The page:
0418 GMT June 21, 2021
On Monday, lawmakers from the parliament’s two houses began debating the new plan that would see 5,000 soldiers deployed to Burundi by the 54-member AU, which was proposed last week following a rise in violence in the country.
“The purpose of this extraordinary meeting is to give voice to the people through its representatives,” Burundi’s ruling National Council for the Defense of Democracy–Forces for the Defense of Democracy (CNDD-FDD) Party said.
Most lawmakers are expected to oppose the plan.
On December 19, the AU’s Peace and Security Council authorized the deployment of an African Prevention and Protection Mission in Burundi (MAPROBU) for at least six months, without a request by the African country itself.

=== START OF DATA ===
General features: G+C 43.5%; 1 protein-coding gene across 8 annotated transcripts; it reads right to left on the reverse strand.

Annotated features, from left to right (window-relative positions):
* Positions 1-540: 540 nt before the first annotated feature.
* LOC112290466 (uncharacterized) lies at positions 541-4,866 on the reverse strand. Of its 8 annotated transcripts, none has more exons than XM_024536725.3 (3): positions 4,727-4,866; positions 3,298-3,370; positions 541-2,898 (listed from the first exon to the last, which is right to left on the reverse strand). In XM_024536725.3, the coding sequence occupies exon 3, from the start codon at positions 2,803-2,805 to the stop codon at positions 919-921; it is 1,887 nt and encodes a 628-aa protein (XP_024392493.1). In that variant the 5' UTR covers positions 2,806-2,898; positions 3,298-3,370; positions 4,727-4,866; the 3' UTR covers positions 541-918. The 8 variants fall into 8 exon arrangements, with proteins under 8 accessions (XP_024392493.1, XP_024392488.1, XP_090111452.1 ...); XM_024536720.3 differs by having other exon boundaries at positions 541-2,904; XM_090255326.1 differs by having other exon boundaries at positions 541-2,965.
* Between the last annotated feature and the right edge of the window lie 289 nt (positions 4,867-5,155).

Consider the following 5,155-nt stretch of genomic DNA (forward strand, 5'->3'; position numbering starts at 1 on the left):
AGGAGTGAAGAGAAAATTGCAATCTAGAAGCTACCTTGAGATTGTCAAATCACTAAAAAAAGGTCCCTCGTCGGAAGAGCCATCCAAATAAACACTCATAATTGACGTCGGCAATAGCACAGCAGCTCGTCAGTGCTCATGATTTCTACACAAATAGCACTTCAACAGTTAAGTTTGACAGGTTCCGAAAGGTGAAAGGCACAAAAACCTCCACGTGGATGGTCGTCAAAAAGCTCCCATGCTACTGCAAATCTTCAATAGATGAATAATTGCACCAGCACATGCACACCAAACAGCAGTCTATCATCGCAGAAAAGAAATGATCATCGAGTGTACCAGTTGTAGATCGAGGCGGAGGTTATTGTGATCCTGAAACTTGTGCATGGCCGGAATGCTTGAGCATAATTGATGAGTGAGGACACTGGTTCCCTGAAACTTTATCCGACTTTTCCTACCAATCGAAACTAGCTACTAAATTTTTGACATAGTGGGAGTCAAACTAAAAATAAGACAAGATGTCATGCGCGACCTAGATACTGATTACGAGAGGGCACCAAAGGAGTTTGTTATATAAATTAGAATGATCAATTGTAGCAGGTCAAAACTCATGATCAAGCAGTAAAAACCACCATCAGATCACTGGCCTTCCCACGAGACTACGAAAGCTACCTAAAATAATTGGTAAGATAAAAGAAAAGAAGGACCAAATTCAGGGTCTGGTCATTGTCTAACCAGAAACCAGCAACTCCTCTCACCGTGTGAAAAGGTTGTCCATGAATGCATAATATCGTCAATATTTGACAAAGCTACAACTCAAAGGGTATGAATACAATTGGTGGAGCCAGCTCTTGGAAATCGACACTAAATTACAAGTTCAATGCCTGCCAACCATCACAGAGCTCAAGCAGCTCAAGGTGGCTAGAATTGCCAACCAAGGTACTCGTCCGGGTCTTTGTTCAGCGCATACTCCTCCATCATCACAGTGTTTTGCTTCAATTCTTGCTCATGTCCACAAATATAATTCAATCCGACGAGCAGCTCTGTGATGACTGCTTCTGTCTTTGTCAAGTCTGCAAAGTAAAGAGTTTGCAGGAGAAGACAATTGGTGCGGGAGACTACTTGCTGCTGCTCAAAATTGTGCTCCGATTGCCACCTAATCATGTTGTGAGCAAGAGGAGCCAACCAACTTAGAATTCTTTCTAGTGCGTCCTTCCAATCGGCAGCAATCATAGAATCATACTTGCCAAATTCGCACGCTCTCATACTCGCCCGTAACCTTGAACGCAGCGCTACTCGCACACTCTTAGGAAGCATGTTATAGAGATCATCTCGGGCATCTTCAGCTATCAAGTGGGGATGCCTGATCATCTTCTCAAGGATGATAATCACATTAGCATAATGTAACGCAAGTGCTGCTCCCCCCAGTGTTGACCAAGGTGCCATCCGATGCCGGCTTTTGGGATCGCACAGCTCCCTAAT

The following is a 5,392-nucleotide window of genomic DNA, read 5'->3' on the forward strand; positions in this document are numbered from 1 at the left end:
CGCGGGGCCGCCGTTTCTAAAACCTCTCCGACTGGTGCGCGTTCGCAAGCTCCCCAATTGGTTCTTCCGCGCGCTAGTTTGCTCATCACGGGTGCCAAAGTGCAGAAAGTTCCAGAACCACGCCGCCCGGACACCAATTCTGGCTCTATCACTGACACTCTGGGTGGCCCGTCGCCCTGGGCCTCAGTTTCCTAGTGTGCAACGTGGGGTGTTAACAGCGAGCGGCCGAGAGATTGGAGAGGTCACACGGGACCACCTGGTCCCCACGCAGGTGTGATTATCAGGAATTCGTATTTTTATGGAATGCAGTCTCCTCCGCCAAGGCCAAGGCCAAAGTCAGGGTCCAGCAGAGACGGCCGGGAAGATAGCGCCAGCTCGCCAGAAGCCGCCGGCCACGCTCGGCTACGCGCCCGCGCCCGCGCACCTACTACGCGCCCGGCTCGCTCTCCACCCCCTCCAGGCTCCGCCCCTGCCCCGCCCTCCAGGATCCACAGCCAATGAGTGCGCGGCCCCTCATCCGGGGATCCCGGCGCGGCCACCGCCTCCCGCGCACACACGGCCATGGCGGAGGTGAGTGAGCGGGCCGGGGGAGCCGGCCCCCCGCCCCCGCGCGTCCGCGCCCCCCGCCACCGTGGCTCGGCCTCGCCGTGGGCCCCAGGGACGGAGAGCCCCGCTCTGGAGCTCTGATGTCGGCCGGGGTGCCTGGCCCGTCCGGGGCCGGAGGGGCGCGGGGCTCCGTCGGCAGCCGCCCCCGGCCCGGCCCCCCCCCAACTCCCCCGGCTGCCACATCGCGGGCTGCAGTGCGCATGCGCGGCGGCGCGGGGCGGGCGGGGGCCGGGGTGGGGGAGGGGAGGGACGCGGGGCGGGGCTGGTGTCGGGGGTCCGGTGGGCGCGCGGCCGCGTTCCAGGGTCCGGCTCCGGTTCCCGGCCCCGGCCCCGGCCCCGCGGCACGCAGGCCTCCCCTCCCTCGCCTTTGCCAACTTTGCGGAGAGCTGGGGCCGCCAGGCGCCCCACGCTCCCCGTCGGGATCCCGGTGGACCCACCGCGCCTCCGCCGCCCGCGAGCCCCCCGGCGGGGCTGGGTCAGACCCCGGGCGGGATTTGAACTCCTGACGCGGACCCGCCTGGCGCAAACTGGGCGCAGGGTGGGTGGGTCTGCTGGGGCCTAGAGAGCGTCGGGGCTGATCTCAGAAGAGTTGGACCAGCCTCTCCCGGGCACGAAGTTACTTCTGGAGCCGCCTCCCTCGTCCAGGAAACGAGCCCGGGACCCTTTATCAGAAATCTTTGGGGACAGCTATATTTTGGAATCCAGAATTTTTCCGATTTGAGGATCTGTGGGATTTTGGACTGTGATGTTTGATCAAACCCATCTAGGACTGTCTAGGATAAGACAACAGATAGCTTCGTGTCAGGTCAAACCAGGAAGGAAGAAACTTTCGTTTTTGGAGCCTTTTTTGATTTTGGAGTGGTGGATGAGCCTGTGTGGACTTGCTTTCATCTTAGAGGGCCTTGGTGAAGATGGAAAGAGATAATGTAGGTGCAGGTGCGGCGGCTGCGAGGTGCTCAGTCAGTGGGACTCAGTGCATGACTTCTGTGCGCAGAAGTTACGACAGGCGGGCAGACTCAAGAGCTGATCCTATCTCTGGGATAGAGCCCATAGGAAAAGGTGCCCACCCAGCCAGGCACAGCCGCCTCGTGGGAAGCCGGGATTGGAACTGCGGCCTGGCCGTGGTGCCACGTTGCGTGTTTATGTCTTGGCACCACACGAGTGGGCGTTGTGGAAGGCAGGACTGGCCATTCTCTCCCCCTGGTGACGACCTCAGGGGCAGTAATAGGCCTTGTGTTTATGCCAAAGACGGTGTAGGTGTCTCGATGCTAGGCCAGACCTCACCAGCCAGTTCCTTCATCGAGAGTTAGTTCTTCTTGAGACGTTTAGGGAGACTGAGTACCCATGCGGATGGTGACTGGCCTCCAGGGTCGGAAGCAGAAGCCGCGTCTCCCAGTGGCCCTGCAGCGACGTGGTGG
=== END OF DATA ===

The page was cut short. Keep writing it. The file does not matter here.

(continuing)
Following the announcement, Philippe Nzobonariba, the Burundian government spokesman, said the move would amount to an attack against the country.
The mission is said to be aimed at providing civilians with protection and assistance to set up conditions for holding inter-Burundian dialog. The decision came days after nearly 90 people were killed in the country’s worst wave of violence in recent months on December 11.
The UN has warned on several occasions that Burundi is on the brink of a civil war. The country plunged into turmoil in late April when President Pierre Nkurunziza announced his decision to run for a third consecutive five-year term, a move which was denounced as contrary to the country’s constitution and a 2006 peace deal that ended 13 years of civil war. He was reelected in July elections anyway.
Latest UN figures show that at least 400 people have been killed, while 220,000 others have fled Burundi since April 26 due to the political crisis plaguing the African state.